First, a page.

'The Beguiled' (2017)

Sofia Coppola's new movie finally premiered last weekend here, and i was really anxious to watch it after all the praise and good reviews it got. It even won the fucking Palme d'Or at Cannes for Best Director, so they all couldn't be wrong. So i finally watched it last Friday, the very first day that opened here and... i don't know if i liked it.

There's nothing wrong with Coppola's film, the only problem was that the trailer revealed quite a lot from the plot, but that wasn't why i didn't enjoy it. It was because the fucking audience at the cinema was rude and commented out loud many parts of the movie, drawing my attention from the movie. So i'm really frustrated about it. But having said  this, i can comment about it.

'The Beguiled' as a film, is a beautiful work of art. As usual in Sofia Coppola's films, the photography is exquisite, the dresses are a dream for anyone in love with that period, and the location was beautiful, as it was filmed in New Orleans which for me is one of the most mesmerizing places in the States. But the acting is what really stands out of the movie, and how could be otherwise with such an excellent cast? First, it has Nicole Kidman which is something amazing as i get my fave director and one of my faves actresses working together. There's also Colin Farrell which it's not one of my faves but he's really good here, and two Sofia Coppola girls that i adore: Kirsten Dunst, Sofia's muse, as 'The Beguiled' is the third movie working together after 'The Virgin Suicides' and 'Marie Antoinette', and the other Sofia girl is Elle Fanning, teaming up again after 'Somewhere'. They're absolutely delightful to see in her movies and here was no exception. And then there's the young talent with Oona Laurence, Addison Rickie, Angourie Rice and Emma Howard that sometimes are real scene-stealers.

Aside from the cast, the setting and the photography, the movie is a combination of a lot of things as it has comedy, drama and mystery. But what i liked most is that goes from having a lot of tension to humour, which often is related to one another. But mostly, is loaded with a lot of femininity behind bars. Not only does 'The Beguiled' echoes Coppola's debut 'The Virgin Suicides' but also 'The House of Bernarda Alba', Lorca's drama that did inspire Jeffrey Eugenides for his story about the Lisbon sisters. These group of women, mostly young ages but still, find themselves isolated from the world as the American Civil War is taking place, and they're drowned in the routine of the Seminary of Young Ladies that Kidman leads. So, the abrupt visit of a wounded Union soldier makes them exude all their feminine charms with some sort of desperation that anyone can notice, making them awkward, giggly and full of intentions whenever they're around their new toy. And that's as far as i can tell without revealing too much.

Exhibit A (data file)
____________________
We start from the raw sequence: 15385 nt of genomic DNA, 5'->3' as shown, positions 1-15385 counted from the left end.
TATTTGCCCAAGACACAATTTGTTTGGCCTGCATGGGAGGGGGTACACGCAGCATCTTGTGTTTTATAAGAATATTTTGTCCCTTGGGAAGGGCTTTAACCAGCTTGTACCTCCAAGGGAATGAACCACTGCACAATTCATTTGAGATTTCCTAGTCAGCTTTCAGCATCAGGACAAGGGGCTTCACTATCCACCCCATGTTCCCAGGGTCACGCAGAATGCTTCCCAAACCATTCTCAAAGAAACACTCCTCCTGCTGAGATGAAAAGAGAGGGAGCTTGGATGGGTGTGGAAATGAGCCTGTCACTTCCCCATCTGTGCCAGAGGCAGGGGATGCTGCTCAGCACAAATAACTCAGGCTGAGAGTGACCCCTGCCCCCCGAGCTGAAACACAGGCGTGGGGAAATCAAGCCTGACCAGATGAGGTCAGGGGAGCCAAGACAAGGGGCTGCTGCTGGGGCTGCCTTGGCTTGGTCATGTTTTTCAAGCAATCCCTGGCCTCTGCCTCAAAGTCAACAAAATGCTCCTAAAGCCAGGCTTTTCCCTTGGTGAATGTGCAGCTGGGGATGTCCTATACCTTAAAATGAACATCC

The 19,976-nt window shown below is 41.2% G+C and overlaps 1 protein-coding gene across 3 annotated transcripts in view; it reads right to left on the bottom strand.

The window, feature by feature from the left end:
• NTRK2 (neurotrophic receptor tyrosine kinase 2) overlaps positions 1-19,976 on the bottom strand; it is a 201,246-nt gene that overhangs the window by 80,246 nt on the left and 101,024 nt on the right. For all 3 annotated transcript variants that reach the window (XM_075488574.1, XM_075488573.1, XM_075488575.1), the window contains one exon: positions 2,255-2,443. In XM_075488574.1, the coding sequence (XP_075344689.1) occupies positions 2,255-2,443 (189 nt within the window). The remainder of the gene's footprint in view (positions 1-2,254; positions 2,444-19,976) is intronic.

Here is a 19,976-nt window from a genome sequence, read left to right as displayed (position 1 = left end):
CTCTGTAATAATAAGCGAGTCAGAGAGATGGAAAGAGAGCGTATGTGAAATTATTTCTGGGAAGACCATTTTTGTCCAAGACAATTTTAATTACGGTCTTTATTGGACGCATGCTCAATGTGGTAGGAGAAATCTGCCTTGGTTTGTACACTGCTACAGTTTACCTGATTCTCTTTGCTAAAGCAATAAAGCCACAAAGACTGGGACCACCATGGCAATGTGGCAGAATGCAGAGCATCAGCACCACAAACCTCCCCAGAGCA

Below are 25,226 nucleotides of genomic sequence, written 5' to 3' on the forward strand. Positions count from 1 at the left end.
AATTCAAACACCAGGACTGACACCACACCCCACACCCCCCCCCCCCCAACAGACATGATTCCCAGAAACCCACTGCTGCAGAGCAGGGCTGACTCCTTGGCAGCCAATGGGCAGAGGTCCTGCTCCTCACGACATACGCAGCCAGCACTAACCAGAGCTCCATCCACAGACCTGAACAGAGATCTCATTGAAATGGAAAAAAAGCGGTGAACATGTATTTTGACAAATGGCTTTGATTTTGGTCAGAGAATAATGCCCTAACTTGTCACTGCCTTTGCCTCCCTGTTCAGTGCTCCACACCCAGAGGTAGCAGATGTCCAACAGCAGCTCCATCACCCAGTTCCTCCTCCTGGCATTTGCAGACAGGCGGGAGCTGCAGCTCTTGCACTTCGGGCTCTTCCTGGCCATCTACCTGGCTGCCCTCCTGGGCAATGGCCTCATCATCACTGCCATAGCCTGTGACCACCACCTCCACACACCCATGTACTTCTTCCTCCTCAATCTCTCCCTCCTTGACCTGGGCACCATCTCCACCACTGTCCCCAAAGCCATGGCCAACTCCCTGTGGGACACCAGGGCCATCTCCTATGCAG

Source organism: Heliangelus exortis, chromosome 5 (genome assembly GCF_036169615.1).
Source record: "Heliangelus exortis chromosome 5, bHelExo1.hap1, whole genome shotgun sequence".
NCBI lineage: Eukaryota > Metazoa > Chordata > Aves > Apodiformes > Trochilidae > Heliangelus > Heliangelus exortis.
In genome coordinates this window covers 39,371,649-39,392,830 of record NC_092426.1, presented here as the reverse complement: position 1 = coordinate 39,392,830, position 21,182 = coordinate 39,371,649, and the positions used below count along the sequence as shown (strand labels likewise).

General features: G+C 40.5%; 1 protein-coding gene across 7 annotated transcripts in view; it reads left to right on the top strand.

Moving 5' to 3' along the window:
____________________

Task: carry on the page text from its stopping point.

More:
I have to mention though a shot that really has captured my mind, that it's the final scene of the movie. When we see how the ladies have finally got ridden from the soldier and they're behind the fence of the house, safe and still trapped inside, with that feeling of being captives in their own home. When the camera starts zooming between the bars to them, we get the claustrophobic feeling that i mentioned from Lorca's novel, and it leaves you both uneasy and anguished, as they're removing the only thing that made them feel alive.
(End of spoiler)

I'm really hoping that when i'll re-watch the movie once it comes out in dvd i can enjoy it as much as i should had in the cinema. I'm worried that as i know everything that happens it won't be the same and the joy and thrill of watching a new film has been stolen from me. But well, in the meantime, check out some very great behind the scenes photos that mix that period with modern times after the cut, because if the movie is something, it's totally a beautiful thing to watch.

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